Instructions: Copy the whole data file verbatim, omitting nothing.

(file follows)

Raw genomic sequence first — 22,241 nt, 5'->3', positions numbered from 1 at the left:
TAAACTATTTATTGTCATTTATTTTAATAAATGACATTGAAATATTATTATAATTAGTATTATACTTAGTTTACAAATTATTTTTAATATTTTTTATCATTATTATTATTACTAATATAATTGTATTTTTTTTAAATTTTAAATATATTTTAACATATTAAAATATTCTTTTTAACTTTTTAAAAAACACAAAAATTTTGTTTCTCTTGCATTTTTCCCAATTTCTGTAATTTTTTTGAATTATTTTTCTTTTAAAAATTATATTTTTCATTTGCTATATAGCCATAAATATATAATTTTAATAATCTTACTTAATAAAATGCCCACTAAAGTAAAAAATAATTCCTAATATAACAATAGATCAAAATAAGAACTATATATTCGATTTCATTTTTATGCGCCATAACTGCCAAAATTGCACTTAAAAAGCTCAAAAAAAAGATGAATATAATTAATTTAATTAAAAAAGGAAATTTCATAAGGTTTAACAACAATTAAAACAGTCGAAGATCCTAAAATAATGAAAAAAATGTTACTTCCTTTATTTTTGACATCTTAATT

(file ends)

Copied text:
Raw genomic sequence first — 22,241 nt, 5'->3', positions numbered from 1 at the left:
TAAACTATTTATTGTCATTTATTTTAATAAATGACATTGAAATATTATTATAATTAGTATTATACTTAGTTTACAAATTATTTTTAATATTTTTTATCATTATTATTATTACTAATATAATTGTATTTTTTTTAAATTTTAAATATATTTTAACATATTAAAATATTCTTTTTAACTTTTTAAAAAACACAAAAATTTTGTTTCTCTTGCATTTTTCCCAATTTCTGTAATTTTTTTGAATTATTTTTCTTTTAAAAATTATATTTTTCATTTGCTATATAGCCATAAATATATAATTTTAATAATCTTACTTAATAAAATGCCCACTAAAGTAAAAAATAATTCCTAATATAACAATAGATCAAAATAAGAACTATATATTCGATTTCATTTTTATGCGCCATAACTGCCAAAATTGCACTTAAAAAGCTCAAAAAAAAGATGAATATAATTAATTTAATTAAAAAAGGAAATTTCATAAGGTTTAACAACAATTAAAACAGTCGAAGATCCTAAAATAATGAAAAAAATGTTACTTCCTTTATTTTTGACATCTTAATT